# Thread: Adjusting the focus point - 1/3 in or half way?

1. ## Adjusting the focus point - 1/3 in or half way?

Adjusting the focus point - 1/3 in or half way?

OK - I have read Quang-Tuan Luong's article 'How to focus the view camera' http://www.largeformatphotography.info/how-to-focus.html and I am a little confused regarding placement of the focus point.

In procedure 1 he begins by saying - 'when you establish a Scheimpflug relationship, the subject plane (plane of focus) is one where depth of field behind that plane remains double the distance of depth of field in front. This is just as when the subject plane is parallel to the film. If your camera is on top of the rock, you would have the subject plane defined by one point about two thirds of the way up the rock, the other two thirds the way up the mountain'.

This makes sense to me, if DOF behind the plane is approx double DOF in front of the plane then focusing 1/3 into the subject should place the plane optimally, indeed I have seen many various references advising to 'focus 1/3 in' to make best use of DOF.

But in procedure 2 he talks about adjusting the focus point by focusing on the closest and furthest points and adjusting the plane so that it's midway between the 2 points. Again I have seen many various refenences advising this method including Leonard Evens http://math.northwestern.edu/~len/photos/pages/dof_essay.pdf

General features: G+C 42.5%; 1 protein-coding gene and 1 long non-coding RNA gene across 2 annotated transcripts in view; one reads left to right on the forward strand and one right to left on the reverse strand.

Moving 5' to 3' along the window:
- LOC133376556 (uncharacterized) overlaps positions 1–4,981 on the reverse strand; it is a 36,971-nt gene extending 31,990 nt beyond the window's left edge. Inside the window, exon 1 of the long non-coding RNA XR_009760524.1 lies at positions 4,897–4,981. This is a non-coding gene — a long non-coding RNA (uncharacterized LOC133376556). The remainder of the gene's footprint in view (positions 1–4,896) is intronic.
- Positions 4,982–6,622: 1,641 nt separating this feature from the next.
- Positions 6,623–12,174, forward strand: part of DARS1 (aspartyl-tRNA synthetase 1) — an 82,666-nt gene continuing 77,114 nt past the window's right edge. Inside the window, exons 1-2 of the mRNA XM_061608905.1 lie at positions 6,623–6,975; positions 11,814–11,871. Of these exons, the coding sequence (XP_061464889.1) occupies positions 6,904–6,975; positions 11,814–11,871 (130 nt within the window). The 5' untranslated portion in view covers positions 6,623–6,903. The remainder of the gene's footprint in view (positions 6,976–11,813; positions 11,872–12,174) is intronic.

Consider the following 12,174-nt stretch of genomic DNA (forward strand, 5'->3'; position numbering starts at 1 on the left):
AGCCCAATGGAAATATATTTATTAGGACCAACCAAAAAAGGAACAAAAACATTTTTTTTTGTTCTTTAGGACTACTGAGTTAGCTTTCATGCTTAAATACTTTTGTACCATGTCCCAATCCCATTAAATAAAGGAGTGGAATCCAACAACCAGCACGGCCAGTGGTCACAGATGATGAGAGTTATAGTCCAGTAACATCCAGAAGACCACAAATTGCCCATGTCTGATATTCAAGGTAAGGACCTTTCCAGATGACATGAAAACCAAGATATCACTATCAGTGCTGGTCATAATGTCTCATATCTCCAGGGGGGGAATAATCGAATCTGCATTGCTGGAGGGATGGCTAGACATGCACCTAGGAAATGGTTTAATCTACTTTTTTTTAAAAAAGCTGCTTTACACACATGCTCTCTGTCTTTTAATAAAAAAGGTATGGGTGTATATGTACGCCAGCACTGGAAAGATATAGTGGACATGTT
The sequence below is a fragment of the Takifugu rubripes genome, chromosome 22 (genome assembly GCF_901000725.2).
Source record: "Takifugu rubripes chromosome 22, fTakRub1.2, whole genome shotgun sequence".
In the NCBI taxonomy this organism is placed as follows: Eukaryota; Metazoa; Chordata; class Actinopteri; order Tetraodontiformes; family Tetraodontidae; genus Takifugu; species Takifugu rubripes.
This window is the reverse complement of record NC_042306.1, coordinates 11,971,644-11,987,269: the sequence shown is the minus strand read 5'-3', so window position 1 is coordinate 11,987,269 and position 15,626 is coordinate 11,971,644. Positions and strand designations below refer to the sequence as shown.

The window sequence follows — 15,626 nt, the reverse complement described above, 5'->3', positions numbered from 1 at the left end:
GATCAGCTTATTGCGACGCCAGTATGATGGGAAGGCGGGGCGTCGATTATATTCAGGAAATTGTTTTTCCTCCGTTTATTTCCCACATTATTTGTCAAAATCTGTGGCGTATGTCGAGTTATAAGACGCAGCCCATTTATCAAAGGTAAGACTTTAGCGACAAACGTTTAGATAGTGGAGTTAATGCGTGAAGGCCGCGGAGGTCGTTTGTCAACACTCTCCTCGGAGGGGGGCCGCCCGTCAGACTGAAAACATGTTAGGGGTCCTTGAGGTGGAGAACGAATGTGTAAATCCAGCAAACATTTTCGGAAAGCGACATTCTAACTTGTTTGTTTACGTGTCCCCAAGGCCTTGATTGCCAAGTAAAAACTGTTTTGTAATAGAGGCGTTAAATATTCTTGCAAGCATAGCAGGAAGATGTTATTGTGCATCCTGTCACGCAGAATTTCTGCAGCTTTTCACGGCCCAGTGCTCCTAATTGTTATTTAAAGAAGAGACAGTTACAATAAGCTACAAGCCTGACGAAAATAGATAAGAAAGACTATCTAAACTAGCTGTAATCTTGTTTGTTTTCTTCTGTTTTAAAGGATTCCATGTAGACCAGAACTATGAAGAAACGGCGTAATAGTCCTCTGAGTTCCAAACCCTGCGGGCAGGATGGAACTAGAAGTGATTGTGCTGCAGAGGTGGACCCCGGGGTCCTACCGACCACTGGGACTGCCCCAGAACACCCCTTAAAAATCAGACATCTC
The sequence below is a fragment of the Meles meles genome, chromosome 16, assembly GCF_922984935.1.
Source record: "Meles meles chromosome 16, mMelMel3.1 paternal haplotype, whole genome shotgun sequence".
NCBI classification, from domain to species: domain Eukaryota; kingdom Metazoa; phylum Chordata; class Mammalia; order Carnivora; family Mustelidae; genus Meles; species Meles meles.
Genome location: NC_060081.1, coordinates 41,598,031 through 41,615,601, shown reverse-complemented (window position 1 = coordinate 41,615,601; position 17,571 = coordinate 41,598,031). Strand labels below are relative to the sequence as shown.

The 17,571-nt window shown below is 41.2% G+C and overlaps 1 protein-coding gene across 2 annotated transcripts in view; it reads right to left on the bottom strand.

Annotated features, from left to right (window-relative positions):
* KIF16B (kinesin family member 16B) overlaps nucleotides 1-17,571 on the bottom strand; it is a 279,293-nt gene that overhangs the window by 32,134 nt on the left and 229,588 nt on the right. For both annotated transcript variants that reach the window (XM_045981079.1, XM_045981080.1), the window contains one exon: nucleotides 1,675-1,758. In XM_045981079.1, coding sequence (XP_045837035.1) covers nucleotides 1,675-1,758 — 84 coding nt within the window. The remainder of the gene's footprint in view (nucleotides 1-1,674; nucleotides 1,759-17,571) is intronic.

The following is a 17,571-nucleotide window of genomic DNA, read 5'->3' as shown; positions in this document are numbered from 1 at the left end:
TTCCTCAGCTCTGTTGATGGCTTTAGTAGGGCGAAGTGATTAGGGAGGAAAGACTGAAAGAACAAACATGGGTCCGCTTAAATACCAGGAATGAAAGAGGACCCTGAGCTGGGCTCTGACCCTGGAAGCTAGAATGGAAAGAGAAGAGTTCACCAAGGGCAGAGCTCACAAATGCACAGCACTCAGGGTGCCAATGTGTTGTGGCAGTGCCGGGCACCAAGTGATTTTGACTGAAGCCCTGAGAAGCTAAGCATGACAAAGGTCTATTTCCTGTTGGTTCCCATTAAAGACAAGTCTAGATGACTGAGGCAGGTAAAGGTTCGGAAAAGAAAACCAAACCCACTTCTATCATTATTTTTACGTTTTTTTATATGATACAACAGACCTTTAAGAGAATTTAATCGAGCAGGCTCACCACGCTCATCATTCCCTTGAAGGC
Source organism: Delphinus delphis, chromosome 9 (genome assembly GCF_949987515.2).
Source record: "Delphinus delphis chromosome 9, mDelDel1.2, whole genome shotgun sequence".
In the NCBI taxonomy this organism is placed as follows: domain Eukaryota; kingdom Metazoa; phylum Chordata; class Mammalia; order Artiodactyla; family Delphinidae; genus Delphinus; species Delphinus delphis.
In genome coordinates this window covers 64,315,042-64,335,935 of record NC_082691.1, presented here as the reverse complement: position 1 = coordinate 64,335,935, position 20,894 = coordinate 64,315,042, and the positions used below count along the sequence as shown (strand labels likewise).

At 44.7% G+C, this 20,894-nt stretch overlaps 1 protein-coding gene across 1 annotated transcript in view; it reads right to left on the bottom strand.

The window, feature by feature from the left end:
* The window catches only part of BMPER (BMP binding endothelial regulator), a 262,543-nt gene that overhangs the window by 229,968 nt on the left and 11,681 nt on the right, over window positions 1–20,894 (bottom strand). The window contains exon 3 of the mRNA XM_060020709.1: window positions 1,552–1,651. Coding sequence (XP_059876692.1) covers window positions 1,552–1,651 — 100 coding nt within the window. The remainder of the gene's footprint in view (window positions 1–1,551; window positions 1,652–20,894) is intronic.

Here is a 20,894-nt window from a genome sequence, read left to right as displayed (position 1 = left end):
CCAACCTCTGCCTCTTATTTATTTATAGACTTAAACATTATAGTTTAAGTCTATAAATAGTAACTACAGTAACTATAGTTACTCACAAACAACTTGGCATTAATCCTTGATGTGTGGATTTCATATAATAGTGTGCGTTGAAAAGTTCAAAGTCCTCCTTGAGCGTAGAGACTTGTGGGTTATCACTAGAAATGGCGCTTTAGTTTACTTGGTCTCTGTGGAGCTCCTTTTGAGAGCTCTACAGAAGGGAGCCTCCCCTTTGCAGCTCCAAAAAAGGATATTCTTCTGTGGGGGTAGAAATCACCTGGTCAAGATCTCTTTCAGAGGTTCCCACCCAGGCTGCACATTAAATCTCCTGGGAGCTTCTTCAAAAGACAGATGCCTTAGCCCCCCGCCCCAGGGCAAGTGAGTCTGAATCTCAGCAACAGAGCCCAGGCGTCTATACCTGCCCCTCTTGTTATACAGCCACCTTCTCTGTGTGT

I know I'm simplifying things and the rules change if ininity is involved and for close ups but am I missing something here? - why do some reference 1/3 and some reference 1/2 ? If making the closest point and the furthest point equally sharp is optimal (provided the far point is not at the horizon), why does he advise defining the subject plane as 2/3 up the mountain in procedure 1 and not 1/2 way up?

Also where does the hperfocal technique fit into this? where does focussing hyperfocally place the plane? is it closer to 1/3 way in or 1/2 way in?

2. ## Adjusting the focus point - 1/3 in or half way?

The proper place to focus floats according to the reproduction ratio (the size of the object in reality vs the size of the image of the objest on the gg). For a distant subject that appears much smaller on the gg than it is in reality the proper focus point is about 1/3 of the way in to the scene. However, if the size of the object in reality and the size of the image of the object on the gg are the same (a 1:1 reproduction ratio) the proper focus point as about half way in to the scene.